I know I’ve mentioned the word before on my blog -- specifically regarding my Browning v. Beck casefiles and the location of Margaret (Markee) Browning’s tombstone -- but once again I find myself putting the word to good use.
As usual, background! This weekend has been a free one for me and since my calendar appeared open I decided to scamper off to Quitman, a tiny town in east Texas, to attend a Cemetery Preservation Workshop presented by Gerron Hite, the Director of Cemetery Preservation of the Texas Historical Commission. It was a 5-hr presentation on Texas cemetery law with a focus on access issues, procedures to follow when surveying a cemetery, and the process required to get your local cemetery designated a Historic Texas Cemetery. We broke for lunch and the last hour was taken up with a brief overview of gravestone cleaning. Most recommended for those of us preferring something we can buy over the counter, unlike the BioWash or D/2 (sold online)? Orvis. Available from your local feed store or quilt/rug cleaning store, it’s a non-ionic soap that, along with a good amount of water and some soft wooden craft scrapers, should solve many of the basic issues like moss or lichen that plague old stones. I’m going to try my hand with it as soon as possible.
Of the 50+ people there, one man stood out because he was wearing a Chicago T-shirt. I couldn’t help but notice because as everyone who reads my blog knows, I’m an Illinois girl. I mentioned the shirt and soon discovered it was a gift; he was a native Texan after all. (Ah well, nobody’s perfect!) He introduced himself as Deason Hunt and he and his wife and I talked genealogy for about ten minutes or so, exchanging pleasantries and interesting stories. I mentioned I wrote a blog and he said he did too and that he was rather new at it. He wanted to check out my blog and asked if we could also exchange blog addresses. Sure! After we did so the workshop began again and except for a few smiles and nods on our way out he and I didn’t get to speak at length again.
I recalled our conversation a few hours after my return home and decided to look up his blog. I went there and I could tell at first glance it certainly didn’t seem like the amateur effort he’d made it out to be! I enjoyed reading an entry or two and then thought to click over to the section he has labeled as “Family Bios.” It was there, with the listing underneath his own name -- HUNT, Annie Elizabeth (Fears) -- that a bell began to ring loudly in my head.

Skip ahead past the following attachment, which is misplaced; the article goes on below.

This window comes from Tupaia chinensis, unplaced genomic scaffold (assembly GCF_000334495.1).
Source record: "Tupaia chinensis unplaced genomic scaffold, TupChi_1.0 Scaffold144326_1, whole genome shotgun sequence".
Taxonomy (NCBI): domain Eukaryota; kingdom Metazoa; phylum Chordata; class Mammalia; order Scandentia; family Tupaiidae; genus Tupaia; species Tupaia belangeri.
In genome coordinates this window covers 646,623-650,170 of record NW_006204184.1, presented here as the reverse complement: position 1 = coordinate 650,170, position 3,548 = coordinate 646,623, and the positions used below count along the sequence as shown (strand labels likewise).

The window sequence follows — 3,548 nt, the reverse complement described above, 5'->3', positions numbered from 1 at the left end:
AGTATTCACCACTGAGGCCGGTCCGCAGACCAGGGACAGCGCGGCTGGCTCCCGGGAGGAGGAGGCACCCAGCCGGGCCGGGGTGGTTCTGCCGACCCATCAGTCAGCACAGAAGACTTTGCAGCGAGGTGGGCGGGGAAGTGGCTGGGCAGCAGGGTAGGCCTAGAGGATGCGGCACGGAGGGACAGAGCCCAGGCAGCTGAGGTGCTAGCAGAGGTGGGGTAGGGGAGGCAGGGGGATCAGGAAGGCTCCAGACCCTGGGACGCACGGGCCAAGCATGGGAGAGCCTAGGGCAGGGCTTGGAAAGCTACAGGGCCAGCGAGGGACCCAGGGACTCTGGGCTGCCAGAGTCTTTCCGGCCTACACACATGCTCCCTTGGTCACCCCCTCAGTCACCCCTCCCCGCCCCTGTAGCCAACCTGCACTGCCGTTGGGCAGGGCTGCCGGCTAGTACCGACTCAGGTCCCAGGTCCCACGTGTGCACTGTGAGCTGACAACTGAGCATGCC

I scrambled to open my genealogy database, hardly believing that it was possible for something to be that random. It couldn’t be…..but in a moment, with the click of my mouse, I knew that it was. I knew I’d recognized the name!
I got very excited and pulled out the card Deason had given me in order to give him a call. I introduced myself again and reminded him we’d met this morning at the workshop. I then explained that I was pretty sure he was related to my ex-husband and therefore, my daughter, through his Hunt side. We tossed a few names about and it didn’t take long for us to make the connections and realize he and my daughter were indeed related! I did some quick calculations and figured out that my daughter and Deason are (if I’m not missing a generation here, and it’s very possible since my database on this is sketchy) 3rd cousins, 4x removed.
Serendipity at work, once again. Had to be. I only decided this morning at 5 am that I was even going to drive the 2.5 hrs one way that it took to get to Quitman and believe me, decisions don’t come easy at 5 am when remaining all cozy and comfy in the covers sounds like the plan to follow! And then consider my decision to pick Deason out of the crowd to choose to talk to. Honestly, part of that decision was that Chicago shirt he wore. If he hadn’t worn that shirt (and had a vague look about him of my mother’s uncles as well) I don’t know that I would have chosen to do anything but the polite nod and smile that people do in social situations.
But he did, and I did, and now we know our families are related. How bizarre. Ain’t genealogy grand?
50 minutes ago